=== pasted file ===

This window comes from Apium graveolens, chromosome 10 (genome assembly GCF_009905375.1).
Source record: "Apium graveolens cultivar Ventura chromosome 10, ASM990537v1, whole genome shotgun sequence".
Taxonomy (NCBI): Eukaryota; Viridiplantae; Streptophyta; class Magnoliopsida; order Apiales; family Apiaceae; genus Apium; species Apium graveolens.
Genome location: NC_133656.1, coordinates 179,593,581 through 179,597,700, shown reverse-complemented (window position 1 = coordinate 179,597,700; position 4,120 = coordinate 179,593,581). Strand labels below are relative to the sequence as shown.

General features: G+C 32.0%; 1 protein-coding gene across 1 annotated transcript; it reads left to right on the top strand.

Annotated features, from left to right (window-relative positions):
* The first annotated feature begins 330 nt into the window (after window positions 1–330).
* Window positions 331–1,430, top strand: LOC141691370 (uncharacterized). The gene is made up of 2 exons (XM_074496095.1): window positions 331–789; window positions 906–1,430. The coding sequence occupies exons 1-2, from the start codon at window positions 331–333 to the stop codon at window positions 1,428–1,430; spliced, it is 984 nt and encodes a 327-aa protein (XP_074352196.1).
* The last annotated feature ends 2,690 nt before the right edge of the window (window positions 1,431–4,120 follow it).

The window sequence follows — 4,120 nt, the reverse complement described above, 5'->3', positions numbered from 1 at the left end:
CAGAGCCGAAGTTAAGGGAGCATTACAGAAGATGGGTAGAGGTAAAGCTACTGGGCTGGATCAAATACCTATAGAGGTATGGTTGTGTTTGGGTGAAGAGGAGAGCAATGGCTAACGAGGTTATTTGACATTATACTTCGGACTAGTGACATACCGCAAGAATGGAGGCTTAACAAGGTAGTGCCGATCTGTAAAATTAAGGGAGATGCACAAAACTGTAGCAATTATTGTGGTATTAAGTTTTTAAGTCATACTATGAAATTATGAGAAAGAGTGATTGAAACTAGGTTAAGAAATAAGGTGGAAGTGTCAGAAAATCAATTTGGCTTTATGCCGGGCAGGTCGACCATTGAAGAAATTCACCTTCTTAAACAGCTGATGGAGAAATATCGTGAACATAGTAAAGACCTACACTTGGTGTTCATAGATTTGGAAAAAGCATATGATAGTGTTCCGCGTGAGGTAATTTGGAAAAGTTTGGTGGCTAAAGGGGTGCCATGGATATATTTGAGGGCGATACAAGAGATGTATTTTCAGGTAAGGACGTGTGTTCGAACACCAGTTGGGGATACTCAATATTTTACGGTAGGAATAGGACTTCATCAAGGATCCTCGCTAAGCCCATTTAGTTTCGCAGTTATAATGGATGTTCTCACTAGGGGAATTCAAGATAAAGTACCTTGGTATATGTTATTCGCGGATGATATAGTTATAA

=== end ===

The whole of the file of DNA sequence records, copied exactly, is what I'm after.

This window comes from Apium graveolens, chromosome 10 (genome assembly GCF_009905375.1).
Source record: "Apium graveolens cultivar Ventura chromosome 10, ASM990537v1, whole genome shotgun sequence".
Taxonomy (NCBI): Eukaryota; Viridiplantae; Streptophyta; class Magnoliopsida; order Apiales; family Apiaceae; genus Apium; species Apium graveolens.
Genome location: NC_133656.1, coordinates 179,593,581 through 179,597,700, shown reverse-complemented (window position 1 = coordinate 179,597,700; position 4,120 = coordinate 179,593,581). Strand labels below are relative to the sequence as shown.

General features: G+C 32.0%; 1 protein-coding gene across 1 annotated transcript; it reads left to right on the top strand.

Annotated features, from left to right (window-relative positions):
* The first annotated feature begins 330 nt into the window (after window positions 1–330).
* Window positions 331–1,430, top strand: LOC141691370 (uncharacterized). The gene is made up of 2 exons (XM_074496095.1): window positions 331–789; window positions 906–1,430. The coding sequence occupies exons 1-2, from the start codon at window positions 331–333 to the stop codon at window positions 1,428–1,430; spliced, it is 984 nt and encodes a 327-aa protein (XP_074352196.1).
* The last annotated feature ends 2,690 nt before the right edge of the window (window positions 1,431–4,120 follow it).

The window sequence follows — 4,120 nt, the reverse complement described above, 5'->3', positions numbered from 1 at the left end:
CAGAGCCGAAGTTAAGGGAGCATTACAGAAGATGGGTAGAGGTAAAGCTACTGGGCTGGATCAAATACCTATAGAGGTATGGTTGTGTTTGGGTGAAGAGGAGAGCAATGGCTAACGAGGTTATTTGACATTATACTTCGGACTAGTGACATACCGCAAGAATGGAGGCTTAACAAGGTAGTGCCGATCTGTAAAATTAAGGGAGATGCACAAAACTGTAGCAATTATTGTGGTATTAAGTTTTTAAGTCATACTATGAAATTATGAGAAAGAGTGATTGAAACTAGGTTAAGAAATAAGGTGGAAGTGTCAGAAAATCAATTTGGCTTTATGCCGGGCAGGTCGACCATTGAAGAAATTCACCTTCTTAAACAGCTGATGGAGAAATATCGTGAACATAGTAAAGACCTACACTTGGTGTTCATAGATTTGGAAAAAGCATATGATAGTGTTCCGCGTGAGGTAATTTGGAAAAGTTTGGTGGCTAAAGGGGTGCCATGGATATATTTGAGGGCGATACAAGAGATGTATTTTCAGGTAAGGACGTGTGTTCGAACACCAGTTGGGGATACTCAATATTTTACGGTAGGAATAGGACTTCATCAAGGATCCTCGCTAAGCCCATTTAGTTTCGCAGTTATAATGGATGTTCTCACTAGGGGAATTCAAGATAAAGTACCTTGGTATATGTTATTCGCGGATGATATAGTTATAA